In reference to the Dec. 13 news article “Changes for science,” I applaud Long Island educators Mary Loesing and Joyce Thornton Barry for their comments, but they do not go far enough.
Simply changing state standards and requirements is not enough to encourage schoolchildren to be interested in STEM — science, technology, engineering and math. It’s a good beginning.
My organization, the Center for Science Teaching and Learning, conducted a study in 2014 and 2015 that showed that 85 percent of guidance counselors are not comfortable talking with their students about STEM careers, and 91 percent of parents feel the same. CSTL is a nonprofit organization that provides models and strategies for teachers worldwide.
We must work with guidance counselors and parents to let them in on the great STEM careers that may await their kids. In addition, nothing is more relevant for kids than to connect with people in the STEM fields. As an educator and a scientist, I see the value of bringing students to where the science is happening.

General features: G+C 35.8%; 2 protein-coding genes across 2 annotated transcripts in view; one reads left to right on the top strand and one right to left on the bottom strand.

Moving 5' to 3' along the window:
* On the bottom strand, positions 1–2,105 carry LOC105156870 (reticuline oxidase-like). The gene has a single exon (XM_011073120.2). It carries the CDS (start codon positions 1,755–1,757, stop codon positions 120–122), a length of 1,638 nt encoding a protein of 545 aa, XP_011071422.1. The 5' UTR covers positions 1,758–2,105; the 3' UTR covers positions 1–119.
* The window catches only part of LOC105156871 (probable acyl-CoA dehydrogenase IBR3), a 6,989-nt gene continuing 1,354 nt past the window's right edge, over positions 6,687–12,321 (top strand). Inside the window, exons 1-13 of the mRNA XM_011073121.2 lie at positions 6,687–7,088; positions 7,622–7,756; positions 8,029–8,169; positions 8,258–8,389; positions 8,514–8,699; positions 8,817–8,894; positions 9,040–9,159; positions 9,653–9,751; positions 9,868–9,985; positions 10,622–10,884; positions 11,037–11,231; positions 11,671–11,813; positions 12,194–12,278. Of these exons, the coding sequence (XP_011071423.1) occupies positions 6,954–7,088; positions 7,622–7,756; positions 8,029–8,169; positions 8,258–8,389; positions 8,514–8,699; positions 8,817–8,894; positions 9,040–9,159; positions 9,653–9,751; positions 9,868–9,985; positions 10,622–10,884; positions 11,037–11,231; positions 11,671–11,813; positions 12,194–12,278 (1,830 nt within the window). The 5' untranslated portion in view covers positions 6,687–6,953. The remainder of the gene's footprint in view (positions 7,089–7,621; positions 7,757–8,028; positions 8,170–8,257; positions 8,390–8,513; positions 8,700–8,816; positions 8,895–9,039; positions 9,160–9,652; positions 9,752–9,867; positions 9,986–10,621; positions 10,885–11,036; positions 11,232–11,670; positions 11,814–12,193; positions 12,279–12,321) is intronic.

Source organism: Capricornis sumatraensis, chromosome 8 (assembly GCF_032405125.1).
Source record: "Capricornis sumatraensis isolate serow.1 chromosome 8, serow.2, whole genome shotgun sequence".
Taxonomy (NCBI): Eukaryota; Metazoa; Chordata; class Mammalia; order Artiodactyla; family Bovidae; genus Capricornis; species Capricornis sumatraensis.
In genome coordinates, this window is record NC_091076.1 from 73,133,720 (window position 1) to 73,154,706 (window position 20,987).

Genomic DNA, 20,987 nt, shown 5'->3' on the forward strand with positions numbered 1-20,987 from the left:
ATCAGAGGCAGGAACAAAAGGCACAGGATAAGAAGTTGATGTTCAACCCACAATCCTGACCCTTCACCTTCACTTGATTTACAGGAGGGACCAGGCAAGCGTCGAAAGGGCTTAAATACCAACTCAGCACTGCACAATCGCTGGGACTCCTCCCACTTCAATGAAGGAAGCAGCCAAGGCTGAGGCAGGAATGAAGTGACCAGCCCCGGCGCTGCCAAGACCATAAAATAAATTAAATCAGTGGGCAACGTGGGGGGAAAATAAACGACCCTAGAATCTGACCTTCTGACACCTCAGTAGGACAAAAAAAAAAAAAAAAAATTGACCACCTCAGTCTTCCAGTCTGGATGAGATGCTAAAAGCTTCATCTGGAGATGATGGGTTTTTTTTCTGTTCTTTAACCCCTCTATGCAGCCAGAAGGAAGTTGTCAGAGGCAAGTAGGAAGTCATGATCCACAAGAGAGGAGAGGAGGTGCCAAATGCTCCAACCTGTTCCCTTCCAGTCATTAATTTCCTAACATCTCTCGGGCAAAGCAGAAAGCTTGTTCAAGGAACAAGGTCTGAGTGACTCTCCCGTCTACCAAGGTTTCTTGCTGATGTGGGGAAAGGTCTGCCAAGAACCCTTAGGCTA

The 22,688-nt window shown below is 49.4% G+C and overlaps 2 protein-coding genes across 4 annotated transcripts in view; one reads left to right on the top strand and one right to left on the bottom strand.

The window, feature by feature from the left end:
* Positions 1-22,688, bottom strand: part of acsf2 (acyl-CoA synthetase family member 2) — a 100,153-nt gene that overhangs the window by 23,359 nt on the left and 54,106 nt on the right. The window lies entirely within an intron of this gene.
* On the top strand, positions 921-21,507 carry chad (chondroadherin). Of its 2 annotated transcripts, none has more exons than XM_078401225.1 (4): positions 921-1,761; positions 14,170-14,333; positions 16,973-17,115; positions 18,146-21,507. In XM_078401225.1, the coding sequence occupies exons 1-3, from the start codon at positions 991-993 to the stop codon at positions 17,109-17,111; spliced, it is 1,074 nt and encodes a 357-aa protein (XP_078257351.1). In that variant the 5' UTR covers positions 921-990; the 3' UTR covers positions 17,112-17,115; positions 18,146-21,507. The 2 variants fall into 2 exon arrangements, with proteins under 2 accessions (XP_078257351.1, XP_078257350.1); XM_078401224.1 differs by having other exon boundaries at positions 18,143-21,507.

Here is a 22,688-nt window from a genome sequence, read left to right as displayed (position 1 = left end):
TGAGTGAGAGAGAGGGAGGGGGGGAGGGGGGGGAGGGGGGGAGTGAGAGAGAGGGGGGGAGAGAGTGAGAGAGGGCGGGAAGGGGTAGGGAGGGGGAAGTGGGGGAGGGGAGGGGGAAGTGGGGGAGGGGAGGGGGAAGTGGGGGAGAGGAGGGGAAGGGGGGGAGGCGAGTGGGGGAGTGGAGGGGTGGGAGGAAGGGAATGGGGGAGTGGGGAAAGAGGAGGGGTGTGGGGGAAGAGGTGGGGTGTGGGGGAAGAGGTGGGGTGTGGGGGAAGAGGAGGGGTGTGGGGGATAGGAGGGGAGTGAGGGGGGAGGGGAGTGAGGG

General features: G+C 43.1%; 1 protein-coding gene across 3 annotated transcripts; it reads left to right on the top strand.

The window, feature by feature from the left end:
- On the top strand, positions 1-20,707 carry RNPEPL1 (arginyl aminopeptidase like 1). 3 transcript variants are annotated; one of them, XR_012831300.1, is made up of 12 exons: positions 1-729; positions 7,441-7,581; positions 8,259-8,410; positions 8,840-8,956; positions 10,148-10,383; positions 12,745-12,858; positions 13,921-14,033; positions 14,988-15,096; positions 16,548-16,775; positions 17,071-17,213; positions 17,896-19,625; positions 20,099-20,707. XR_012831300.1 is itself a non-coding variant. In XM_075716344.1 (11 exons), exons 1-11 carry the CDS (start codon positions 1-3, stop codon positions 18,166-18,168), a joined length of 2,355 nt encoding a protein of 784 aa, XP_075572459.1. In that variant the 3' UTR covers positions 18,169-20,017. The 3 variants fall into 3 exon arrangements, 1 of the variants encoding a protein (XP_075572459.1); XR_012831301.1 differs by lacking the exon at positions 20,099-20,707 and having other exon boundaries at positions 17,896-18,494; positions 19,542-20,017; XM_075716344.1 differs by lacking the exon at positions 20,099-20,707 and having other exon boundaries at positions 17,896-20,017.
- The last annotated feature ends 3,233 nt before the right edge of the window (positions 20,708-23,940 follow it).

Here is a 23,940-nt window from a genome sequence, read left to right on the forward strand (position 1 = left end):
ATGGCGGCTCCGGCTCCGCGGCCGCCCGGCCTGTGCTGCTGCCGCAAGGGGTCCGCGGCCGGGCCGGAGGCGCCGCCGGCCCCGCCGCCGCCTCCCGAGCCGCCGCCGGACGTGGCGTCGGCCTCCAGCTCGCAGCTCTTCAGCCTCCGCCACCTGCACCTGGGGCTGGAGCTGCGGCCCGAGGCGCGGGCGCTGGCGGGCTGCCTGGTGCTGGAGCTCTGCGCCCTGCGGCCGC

Ray Ann Havasy, Port Washington
In a column about New York’s new science standards, Lane Filler demonstrates what has become a major problem in American journalism [“Science still outpacing New York education,” Opinion, Dec. 17]. Journalists comment on many subjects of which they have little knowledge and have done little research. They shape a public narrative by repeating memes that have become popular in their limited circles.
Filler tells us that New York must revise its science standards more often. He then goes on to list several changes that have occurred in science over 20 years, as if these changes were not being taught. But he demonstrated his profound ignorance of the subject by doing so.
Standards are seldom a prescription for exactly what is taught. They are a framework for how a subject is taught and what we can expect in general that our children know when they graduate.
The sad part is, these are the same people who tell us that education is failing, even here on Long Island, where every year we see finalists in national science competitions. In the process, they are destroying one of America’s greatest treasures, its public schools.
Joel Herman, Melville